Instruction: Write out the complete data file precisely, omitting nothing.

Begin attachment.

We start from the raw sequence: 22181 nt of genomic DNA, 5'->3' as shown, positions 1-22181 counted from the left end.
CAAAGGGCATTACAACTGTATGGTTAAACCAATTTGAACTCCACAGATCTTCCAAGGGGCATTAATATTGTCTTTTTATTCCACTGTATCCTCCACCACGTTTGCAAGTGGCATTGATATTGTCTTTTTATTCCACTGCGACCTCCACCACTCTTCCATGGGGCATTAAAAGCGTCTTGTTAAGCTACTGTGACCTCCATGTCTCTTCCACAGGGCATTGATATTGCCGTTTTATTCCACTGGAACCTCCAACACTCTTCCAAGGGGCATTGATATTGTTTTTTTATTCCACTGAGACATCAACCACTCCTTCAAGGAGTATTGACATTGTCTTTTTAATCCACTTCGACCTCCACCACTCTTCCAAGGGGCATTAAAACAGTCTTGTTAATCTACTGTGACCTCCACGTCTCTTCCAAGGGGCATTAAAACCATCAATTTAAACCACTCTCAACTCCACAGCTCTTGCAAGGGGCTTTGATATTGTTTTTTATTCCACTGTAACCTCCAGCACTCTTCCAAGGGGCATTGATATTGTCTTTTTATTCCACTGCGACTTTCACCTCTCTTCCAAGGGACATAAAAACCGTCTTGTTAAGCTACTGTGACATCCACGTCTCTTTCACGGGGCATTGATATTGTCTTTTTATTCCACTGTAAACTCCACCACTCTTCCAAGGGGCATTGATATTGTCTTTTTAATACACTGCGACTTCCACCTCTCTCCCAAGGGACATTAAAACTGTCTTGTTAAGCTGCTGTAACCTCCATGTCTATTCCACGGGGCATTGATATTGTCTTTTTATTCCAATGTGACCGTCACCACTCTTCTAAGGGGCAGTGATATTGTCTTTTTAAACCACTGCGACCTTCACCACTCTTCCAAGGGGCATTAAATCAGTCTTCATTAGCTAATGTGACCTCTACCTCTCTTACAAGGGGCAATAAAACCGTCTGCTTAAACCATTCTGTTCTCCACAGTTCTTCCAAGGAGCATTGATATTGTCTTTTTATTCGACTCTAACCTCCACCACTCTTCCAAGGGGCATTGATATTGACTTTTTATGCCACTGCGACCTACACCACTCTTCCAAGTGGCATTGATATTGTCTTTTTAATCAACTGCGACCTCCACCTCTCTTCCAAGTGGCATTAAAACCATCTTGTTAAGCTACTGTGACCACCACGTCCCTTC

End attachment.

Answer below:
We start from the raw sequence: 22181 nt of genomic DNA, 5'->3' as shown, positions 1-22181 counted from the left end.
CAAAGGGCATTACAACTGTATGGTTAAACCAATTTGAACTCCACAGATCTTCCAAGGGGCATTAATATTGTCTTTTTATTCCACTGTATCCTCCACCACGTTTGCAAGTGGCATTGATATTGTCTTTTTATTCCACTGCGACCTCCACCACTCTTCCATGGGGCATTAAAAGCGTCTTGTTAAGCTACTGTGACCTCCATGTCTCTTCCACAGGGCATTGATATTGCCGTTTTATTCCACTGGAACCTCCAACACTCTTCCAAGGGGCATTGATATTGTTTTTTTATTCCACTGAGACATCAACCACTCCTTCAAGGAGTATTGACATTGTCTTTTTAATCCACTTCGACCTCCACCACTCTTCCAAGGGGCATTAAAACAGTCTTGTTAATCTACTGTGACCTCCACGTCTCTTCCAAGGGGCATTAAAACCATCAATTTAAACCACTCTCAACTCCACAGCTCTTGCAAGGGGCTTTGATATTGTTTTTTATTCCACTGTAACCTCCAGCACTCTTCCAAGGGGCATTGATATTGTCTTTTTATTCCACTGCGACTTTCACCTCTCTTCCAAGGGACATAAAAACCGTCTTGTTAAGCTACTGTGACATCCACGTCTCTTTCACGGGGCATTGATATTGTCTTTTTATTCCACTGTAAACTCCACCACTCTTCCAAGGGGCATTGATATTGTCTTTTTAATACACTGCGACTTCCACCTCTCTCCCAAGGGACATTAAAACTGTCTTGTTAAGCTGCTGTAACCTCCATGTCTATTCCACGGGGCATTGATATTGTCTTTTTATTCCAATGTGACCGTCACCACTCTTCTAAGGGGCAGTGATATTGTCTTTTTAAACCACTGCGACCTTCACCACTCTTCCAAGGGGCATTAAATCAGTCTTCATTAGCTAATGTGACCTCTACCTCTCTTACAAGGGGCAATAAAACCGTCTGCTTAAACCATTCTGTTCTCCACAGTTCTTCCAAGGAGCATTGATATTGTCTTTTTATTCGACTCTAACCTCCACCACTCTTCCAAGGGGCATTGATATTGACTTTTTATGCCACTGCGACCTACACCACTCTTCCAAGTGGCATTGATATTGTCTTTTTAATCAACTGCGACCTCCACCTCTCTTCCAAGTGGCATTAAAACCATCTTGTTAAGCTACTGTGACCACCACGTCCCTTC